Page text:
Heather burning is bad for the environment, bad for the climate crisis, and bad for the health of people – it’s time for an outright ban

Last year, a cloud of smoke drifted from the uplands to the West of Sheffield across the city, settling in Sheffield Hallam. Numerous people contacted me to complain about the poor air quality, reporting breathing troubles, coughing, and irritation to the eyes. For members of my community with respiratory conditions, the smoke was a particular cause of worry.

The purpose of the fires, set by gamekeepers on the moors, is to burn back the heather that grows on top of the peat. The process is meant to create the ideal habitat for grouse, growing the bird population for lucrative shoots.

The antisocial and health impacts of the smoke are obvious, but the burning is also undermining action to tackle the twin nature and climate emergencies.

Without the burns, the uplands would be ecologically rich blanket peat bog habitats. The UK holds the largest proportion (13%) of blanket peat bog in the world. Not only is this a beautiful and unique natural asset, teaming with life, but it’s also a vital resource for sequestering carbon and could play a vital role in decarbonising the country.

While healthy peatlands store carbon, when they are damaged, they release it into the atmosphere. Unfortunately, the vast proportion of our peatlands are in a degraded state, emitting the equivalent amount of CO2 to 140,000 cars per year, with the burns themselves releasing 260,000 tonnes of CO2 annually. Part of the cause of that damage is the burning.

Not only do the fires dry out and degrade the peat but they also kill off the spongey sphagnum moss that grows on top of it, too. The moss acts as a barrier to rain run-off and, without it, the likelihood of flooding down-valley is increased.

The climate crisis is here and, as our winters get wetter, we’re already seeing the consequences in floods up and down the country. Rather than destroy and degrade our peatlands, their restoration is a key part of naturally mitigating against the effects of the climate emergency we are living through, now.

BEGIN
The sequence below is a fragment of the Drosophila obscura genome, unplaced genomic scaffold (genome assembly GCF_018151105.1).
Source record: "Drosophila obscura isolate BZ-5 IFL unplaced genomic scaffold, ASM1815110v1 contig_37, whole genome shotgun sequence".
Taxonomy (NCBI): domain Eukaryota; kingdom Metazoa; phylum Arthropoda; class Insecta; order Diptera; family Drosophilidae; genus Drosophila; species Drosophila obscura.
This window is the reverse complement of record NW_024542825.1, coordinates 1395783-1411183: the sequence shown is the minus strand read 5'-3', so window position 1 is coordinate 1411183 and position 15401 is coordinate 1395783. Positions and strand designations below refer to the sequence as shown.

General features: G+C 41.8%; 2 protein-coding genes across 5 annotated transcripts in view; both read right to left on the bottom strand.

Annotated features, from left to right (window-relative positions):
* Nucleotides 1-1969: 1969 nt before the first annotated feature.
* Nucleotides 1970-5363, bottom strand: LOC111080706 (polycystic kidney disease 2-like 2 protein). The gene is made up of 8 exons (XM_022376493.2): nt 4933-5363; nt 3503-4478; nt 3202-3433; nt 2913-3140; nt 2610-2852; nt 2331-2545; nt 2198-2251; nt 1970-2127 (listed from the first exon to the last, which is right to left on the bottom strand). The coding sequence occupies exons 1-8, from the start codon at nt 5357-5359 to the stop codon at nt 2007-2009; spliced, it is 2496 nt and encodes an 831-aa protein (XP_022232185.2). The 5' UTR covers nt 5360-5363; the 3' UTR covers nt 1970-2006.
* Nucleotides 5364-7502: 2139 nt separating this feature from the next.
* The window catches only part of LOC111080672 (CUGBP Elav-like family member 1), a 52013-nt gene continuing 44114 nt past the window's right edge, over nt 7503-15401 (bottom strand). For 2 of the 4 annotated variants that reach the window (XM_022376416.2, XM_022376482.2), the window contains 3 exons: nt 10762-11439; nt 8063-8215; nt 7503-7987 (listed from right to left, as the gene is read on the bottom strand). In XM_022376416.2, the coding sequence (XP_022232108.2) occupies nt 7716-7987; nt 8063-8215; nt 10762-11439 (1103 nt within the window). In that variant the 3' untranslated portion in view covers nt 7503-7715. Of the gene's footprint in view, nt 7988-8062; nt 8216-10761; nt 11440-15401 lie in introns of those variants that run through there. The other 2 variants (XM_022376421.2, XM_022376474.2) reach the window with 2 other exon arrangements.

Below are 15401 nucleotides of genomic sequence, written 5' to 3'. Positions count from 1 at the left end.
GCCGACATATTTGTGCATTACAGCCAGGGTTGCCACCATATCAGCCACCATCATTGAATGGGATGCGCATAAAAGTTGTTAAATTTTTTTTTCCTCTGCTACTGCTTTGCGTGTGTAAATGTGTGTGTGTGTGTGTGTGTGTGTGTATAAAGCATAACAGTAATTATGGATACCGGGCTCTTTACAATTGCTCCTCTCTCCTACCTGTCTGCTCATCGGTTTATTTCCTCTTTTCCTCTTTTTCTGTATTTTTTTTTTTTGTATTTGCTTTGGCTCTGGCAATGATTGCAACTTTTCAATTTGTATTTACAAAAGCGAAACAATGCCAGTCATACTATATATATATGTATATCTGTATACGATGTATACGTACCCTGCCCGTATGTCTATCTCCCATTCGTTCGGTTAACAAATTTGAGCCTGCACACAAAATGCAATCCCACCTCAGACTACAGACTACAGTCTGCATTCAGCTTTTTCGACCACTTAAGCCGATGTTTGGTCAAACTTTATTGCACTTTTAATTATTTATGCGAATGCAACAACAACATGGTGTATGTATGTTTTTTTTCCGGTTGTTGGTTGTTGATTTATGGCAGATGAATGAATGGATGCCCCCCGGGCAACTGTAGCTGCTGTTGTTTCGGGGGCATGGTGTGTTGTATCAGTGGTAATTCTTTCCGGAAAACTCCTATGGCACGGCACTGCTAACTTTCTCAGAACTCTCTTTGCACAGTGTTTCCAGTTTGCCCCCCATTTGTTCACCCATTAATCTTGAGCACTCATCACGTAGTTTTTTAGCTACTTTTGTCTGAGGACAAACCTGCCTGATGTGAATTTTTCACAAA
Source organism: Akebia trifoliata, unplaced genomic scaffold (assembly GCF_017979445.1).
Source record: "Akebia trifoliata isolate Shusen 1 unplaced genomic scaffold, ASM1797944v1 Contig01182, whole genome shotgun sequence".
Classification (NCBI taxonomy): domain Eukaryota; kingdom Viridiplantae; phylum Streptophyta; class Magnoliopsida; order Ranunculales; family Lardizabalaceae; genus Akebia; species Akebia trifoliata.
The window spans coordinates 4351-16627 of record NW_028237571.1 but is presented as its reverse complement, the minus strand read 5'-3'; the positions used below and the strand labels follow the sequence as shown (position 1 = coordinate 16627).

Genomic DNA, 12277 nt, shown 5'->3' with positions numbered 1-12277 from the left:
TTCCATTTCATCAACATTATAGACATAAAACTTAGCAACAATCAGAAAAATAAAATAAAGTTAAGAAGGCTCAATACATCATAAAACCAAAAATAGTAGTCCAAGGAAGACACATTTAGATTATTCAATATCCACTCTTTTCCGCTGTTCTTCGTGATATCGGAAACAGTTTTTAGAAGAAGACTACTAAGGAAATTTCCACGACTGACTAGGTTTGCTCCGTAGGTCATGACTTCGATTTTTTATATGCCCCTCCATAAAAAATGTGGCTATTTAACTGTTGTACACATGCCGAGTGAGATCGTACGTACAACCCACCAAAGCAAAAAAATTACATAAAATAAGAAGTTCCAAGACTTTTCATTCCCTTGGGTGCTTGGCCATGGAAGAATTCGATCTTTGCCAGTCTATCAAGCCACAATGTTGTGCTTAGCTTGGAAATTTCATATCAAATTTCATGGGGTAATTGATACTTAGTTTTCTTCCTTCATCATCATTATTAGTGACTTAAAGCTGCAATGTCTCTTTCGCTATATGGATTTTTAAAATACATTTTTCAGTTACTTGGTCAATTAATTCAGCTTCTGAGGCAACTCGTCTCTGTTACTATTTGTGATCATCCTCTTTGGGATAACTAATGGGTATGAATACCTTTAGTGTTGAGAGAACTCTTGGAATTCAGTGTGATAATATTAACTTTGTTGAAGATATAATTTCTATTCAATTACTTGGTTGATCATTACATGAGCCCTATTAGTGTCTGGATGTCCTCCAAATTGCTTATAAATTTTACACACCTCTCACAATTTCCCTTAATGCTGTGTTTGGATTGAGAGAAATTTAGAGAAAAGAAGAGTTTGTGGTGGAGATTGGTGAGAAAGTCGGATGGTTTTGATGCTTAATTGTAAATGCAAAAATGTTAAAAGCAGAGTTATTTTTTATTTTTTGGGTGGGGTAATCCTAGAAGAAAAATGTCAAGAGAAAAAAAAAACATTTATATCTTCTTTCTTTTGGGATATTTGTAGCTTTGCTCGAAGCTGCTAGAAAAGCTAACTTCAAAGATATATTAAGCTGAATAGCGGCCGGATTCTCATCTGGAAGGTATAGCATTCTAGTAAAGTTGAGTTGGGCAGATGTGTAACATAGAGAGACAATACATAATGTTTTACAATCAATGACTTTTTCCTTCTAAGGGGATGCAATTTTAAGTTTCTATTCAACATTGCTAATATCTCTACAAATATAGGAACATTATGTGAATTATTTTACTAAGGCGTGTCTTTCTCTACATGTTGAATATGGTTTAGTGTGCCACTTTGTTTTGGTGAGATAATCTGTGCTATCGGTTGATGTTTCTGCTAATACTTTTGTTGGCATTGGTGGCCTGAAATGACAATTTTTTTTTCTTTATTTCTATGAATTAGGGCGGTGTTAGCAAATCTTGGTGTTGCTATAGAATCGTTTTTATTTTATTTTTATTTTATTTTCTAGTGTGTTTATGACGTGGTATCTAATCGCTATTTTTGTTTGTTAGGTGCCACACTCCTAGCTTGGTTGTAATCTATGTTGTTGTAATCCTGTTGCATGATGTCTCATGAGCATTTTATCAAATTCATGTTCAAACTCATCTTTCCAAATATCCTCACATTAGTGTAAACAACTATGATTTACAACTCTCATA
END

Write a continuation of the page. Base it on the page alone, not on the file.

There are some who say that we need burning to control fuel loads on the moors – that without burning, overgrown heather would cause wildfires. But the more the heather is burnt, the more abundantly it grows back, and the more locked into the cycle of burning we become. It would be far better to break that cycle by restoring the moorland monoculture back to its former health – rewetting the peat and reintroducing the vibrant biodiversity that came before.

In 2020, after a Westminster Hall debate I led in which the Minister told me the old system was ‘clearly not protecting every blanket bog site’, the Government announced it would be introducing stronger regulations to license the burns. But when the new regulations were published in 2021, they left a lot to be desired. Licensing is only required on peatlands of a depth of 40cm or more. The Wildlife and Countryside Link have estimated that the current law leaves around 60% of UK peatlands without any protection.

Three years after the regulations, the burns continue. During the 2022-23 season, 260 records of burning in the English uplands were reported to the RSPB via their dedicated app. 87% of these burns took place in Special Areas of Conservation and Special Protected Areas.

The RSPB believes that 72 of the 260 reported burns may have breached the regulations by taking place in protected areas on peat over 40 centimetres deep – that’s 28% of those reported.

In 2023 Defra successfully prosecuted 2 estate owners and issued a written warning to a third. But that’s only 3 cases – the level of enforcement action isn’t anywhere near the level of likely law-breaking.

The new system isn’t working. Heather burning is bad for the environment, bad for the climate crisis, and – as recent burns in my constituency have graphically illustrated – bad for the health of people in Sheffield Hallam. Rather than partial prohibition, it’s time for an outright ban and a serious plan to protect and restore what some have called the ‘rainforests of the UK’.

Olivia Blake MP

Olivia Blake is the Labour MP for Sheffield, Hallam, and was elected in 2019.